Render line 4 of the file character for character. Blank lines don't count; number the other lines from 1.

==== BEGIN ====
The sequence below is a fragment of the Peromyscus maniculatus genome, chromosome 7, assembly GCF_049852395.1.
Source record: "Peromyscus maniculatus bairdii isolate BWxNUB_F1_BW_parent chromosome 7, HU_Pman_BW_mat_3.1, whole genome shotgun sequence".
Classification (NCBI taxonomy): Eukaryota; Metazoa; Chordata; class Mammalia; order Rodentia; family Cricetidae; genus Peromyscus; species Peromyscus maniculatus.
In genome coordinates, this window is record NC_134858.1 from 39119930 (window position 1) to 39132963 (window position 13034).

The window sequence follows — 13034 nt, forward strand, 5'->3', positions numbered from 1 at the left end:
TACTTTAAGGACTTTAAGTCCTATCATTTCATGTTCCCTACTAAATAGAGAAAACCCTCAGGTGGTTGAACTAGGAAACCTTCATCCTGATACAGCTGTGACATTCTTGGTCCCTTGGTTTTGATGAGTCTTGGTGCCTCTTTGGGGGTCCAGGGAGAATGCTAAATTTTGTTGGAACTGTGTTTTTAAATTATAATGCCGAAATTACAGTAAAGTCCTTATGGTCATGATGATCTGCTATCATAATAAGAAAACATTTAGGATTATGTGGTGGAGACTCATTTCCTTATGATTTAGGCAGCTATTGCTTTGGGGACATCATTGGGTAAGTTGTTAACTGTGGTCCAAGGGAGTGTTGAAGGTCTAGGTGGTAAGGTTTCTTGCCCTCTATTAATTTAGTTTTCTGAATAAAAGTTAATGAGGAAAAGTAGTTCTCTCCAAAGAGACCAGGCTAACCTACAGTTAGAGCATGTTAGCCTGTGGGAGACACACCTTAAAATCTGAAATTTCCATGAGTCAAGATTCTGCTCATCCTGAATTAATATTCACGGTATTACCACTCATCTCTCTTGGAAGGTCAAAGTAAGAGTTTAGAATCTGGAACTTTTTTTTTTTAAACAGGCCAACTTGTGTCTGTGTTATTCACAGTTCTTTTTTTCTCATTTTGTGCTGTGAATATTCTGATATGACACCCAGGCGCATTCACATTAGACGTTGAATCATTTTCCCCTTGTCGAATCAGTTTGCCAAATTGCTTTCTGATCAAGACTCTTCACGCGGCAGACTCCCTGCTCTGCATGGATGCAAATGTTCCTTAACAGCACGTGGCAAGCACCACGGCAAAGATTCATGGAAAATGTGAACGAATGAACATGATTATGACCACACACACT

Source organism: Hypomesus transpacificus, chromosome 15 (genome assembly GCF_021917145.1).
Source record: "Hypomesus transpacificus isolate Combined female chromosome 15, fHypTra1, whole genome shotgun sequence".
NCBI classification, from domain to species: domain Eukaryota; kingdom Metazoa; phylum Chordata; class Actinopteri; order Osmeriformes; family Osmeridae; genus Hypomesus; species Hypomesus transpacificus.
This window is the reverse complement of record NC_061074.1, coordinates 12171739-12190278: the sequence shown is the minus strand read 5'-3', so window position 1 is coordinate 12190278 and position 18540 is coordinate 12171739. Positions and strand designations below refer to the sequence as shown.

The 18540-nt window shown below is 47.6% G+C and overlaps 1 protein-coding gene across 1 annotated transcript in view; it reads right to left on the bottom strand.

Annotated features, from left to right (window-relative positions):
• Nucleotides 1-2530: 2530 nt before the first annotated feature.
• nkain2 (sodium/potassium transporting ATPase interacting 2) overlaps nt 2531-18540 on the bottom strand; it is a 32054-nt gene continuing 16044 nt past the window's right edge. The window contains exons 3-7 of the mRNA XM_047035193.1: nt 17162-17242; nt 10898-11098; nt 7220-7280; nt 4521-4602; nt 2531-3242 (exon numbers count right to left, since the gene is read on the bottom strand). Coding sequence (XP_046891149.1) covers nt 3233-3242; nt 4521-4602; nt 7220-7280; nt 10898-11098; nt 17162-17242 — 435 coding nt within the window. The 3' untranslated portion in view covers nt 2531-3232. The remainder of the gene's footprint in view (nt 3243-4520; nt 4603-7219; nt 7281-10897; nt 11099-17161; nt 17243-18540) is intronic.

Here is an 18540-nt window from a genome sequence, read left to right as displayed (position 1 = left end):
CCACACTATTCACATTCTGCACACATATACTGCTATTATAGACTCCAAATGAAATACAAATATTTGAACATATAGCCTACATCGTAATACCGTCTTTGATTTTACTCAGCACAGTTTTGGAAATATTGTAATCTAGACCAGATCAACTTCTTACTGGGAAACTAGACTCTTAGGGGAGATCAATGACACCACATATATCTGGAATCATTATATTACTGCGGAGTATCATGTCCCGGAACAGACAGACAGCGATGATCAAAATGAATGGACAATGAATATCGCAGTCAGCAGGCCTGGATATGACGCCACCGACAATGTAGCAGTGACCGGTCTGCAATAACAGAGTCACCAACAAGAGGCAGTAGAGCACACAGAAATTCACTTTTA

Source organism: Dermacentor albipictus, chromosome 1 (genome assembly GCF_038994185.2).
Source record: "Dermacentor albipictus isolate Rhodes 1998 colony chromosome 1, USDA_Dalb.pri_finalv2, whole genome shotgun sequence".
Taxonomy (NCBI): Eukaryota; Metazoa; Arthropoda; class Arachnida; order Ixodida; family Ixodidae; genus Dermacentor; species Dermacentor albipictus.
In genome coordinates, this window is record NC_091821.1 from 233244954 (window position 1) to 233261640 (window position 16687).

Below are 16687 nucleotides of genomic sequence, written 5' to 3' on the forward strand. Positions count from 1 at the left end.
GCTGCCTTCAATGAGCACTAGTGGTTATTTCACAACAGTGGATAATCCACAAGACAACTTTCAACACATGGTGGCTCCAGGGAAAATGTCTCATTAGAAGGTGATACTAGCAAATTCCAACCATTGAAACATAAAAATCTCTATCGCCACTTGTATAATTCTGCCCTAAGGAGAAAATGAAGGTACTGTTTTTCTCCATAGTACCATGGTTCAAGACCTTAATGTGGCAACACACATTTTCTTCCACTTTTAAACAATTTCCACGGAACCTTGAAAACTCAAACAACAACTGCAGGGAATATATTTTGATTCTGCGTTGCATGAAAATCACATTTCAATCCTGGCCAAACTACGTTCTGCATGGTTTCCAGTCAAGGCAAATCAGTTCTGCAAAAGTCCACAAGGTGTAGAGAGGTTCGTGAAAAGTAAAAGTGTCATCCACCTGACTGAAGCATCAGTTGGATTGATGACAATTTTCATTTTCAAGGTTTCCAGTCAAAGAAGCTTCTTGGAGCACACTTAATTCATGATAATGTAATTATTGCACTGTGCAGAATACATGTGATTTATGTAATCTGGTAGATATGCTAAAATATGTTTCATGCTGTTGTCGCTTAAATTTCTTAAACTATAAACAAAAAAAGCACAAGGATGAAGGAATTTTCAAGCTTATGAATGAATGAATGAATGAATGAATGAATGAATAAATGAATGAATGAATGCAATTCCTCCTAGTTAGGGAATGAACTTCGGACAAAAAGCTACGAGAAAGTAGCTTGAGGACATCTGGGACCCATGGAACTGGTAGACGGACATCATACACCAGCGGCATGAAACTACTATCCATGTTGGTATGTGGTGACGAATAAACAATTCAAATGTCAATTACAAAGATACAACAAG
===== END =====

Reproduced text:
In genome coordinates, this window is record NC_134858.1 from 39119930 (window position 1) to 39132963 (window position 13034).